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The Often Ignored Aspect of Digital Transformation

By KT Ong, Country Manager, Dell EMC Malaysia

It is the era of productivity. From PCs to smartphones, a wide variety of technologies are available to empower employees to personalise their work styles. However, at a more macro level, adopting these technologies into the workforce has hit a roadblock for the organisations, as they have not been able to evolve their infrastructure at the same pace to keep up with employee expectations.

A multitude of factors are at play here, from the size of the organisation to the costs and disruptions of constantly revamping systems to upgrade them. But there is a greater danger for organisations in not transforming their workforce with new technologies – low employee morale and productivity combined with security concerns. This in turn could have a ripple effect on customers’ experience and their trust in the organisation, which would subsequently impact profitability.

KT Ong

KT Ong

A research on how Digital Transformation (DX) is Reshaping the IT Services Market in Malaysia revealed that approximately one-third of organisations in Malaysia have begun their digital transformation journey. As enterprises in Malaysia are faced with fierce competition and price war to win customers, it is becoming increasingly crucial to leverage digital technologies as much as possible to deliver superior customer service experience and create competitive advantage through product differentiation[1]. Workforce transformation needs to be a key emphasis of the overall digital transformation strategy to reinvent the business. As the digital-first mindset of customers permeates the workplace, IT and business leaders should equip employees with the right tools and boost their productivity.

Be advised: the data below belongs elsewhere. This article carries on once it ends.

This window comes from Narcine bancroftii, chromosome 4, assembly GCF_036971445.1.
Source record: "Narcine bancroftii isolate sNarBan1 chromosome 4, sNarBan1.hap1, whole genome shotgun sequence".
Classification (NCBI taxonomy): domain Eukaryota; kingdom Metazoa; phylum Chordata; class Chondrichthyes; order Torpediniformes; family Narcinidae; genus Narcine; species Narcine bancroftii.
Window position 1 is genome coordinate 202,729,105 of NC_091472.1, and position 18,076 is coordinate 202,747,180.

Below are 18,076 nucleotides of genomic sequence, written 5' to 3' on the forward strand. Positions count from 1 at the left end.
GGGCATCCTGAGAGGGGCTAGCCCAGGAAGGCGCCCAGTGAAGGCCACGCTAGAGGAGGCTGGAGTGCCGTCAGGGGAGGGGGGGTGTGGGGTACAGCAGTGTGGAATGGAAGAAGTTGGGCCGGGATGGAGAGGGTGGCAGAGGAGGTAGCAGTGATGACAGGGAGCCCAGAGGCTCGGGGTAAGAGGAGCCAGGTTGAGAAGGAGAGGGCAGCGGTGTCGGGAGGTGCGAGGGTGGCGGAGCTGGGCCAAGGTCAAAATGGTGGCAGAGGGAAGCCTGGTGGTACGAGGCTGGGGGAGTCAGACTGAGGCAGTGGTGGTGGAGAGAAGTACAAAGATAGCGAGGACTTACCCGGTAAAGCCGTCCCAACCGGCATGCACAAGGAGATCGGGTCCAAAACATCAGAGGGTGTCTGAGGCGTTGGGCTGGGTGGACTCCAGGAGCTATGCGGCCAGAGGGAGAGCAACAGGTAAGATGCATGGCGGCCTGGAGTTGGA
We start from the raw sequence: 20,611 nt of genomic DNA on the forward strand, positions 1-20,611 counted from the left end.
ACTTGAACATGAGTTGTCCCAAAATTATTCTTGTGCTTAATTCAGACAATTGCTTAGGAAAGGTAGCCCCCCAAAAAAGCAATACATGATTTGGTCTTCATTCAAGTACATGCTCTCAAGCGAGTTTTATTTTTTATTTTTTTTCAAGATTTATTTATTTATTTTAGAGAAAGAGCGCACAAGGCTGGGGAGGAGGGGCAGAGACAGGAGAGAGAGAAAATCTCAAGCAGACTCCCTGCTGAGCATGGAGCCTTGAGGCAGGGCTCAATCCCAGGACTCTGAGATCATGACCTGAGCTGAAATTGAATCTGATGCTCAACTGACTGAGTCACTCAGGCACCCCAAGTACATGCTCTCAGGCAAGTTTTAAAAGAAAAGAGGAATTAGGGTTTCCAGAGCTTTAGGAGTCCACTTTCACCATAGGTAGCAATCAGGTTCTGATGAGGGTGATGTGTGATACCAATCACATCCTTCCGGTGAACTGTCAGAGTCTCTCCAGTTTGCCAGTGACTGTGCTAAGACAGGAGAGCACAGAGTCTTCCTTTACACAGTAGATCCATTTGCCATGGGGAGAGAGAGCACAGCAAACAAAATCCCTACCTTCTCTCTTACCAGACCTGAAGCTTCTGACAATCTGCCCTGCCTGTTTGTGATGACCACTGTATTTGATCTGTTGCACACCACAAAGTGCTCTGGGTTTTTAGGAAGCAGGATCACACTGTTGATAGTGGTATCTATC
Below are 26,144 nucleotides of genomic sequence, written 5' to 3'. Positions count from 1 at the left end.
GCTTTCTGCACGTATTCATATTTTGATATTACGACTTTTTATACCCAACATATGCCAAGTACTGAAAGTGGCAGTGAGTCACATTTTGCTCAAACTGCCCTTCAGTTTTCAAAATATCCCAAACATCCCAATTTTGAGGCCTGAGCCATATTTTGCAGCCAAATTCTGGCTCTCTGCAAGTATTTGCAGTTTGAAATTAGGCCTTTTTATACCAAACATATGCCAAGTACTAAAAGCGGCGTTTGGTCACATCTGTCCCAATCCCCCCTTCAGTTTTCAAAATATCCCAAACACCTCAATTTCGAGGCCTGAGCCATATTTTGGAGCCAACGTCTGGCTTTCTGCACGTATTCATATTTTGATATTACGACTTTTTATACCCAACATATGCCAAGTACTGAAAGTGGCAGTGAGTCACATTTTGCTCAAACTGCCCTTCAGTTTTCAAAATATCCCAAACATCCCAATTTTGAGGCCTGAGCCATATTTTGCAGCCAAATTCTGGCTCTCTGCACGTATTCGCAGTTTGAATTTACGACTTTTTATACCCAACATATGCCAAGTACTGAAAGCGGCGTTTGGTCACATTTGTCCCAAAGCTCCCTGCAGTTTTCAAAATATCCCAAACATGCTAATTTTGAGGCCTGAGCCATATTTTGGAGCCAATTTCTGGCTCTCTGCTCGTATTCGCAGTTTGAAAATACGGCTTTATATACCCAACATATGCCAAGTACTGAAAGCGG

The workforce is an asset for the organisations whose value will be enhanced by investing in technologies to empower them. A complete and secure transformation of the workforce is required for organisations to be agile and develop a strong and sustainable business model in the digital era.

According to a study on Workforce Transformation from Forrester, commissioned by Dell, 48% of Southeast Asia (SEA) business leaders felt that better devices and understanding device diversity are key to enabling their workforce effectively and retaining these talents. In the digital era, enabling the workforce with technology is a deliberate strategy to foster high performance and excellence. It begins with understanding that employee experience, customer experience, and revenue growth are decisively linked.

There is an opportunity for organisations to differentiate themselves by providing employees access to the IT resources they need to stay fully engaged. This in turn will have positive effects on customer satisfaction, ultimately driving revenue growth for the organisations. Remote access to enterprise applications, productivity tools and providing more device options to the workforce are the key priorities for employee-centered activities.

Security strategy: Enabler or Hindrance?

With the implementation of Bring-Your-Own-Device (BYOD) and an increasingly mobile workforce, the threats to IT security have also increased and earned a higher top of mind recall. The complexity of the IT environment due to diverse devices, coupled with growing sophistication of security threats, outdated security policies and easy information access have made endpoint devices increasingly vulnerable.

In fact, 81% of respondents are concerned about the legal liability issues arising from BYOD policies, while 44% said that organisation-wide breaches originate from employee devices. However, 75% of respondents said that replacing older PC hardware with newer PC hardware will significantly improve the security landscape for organisations.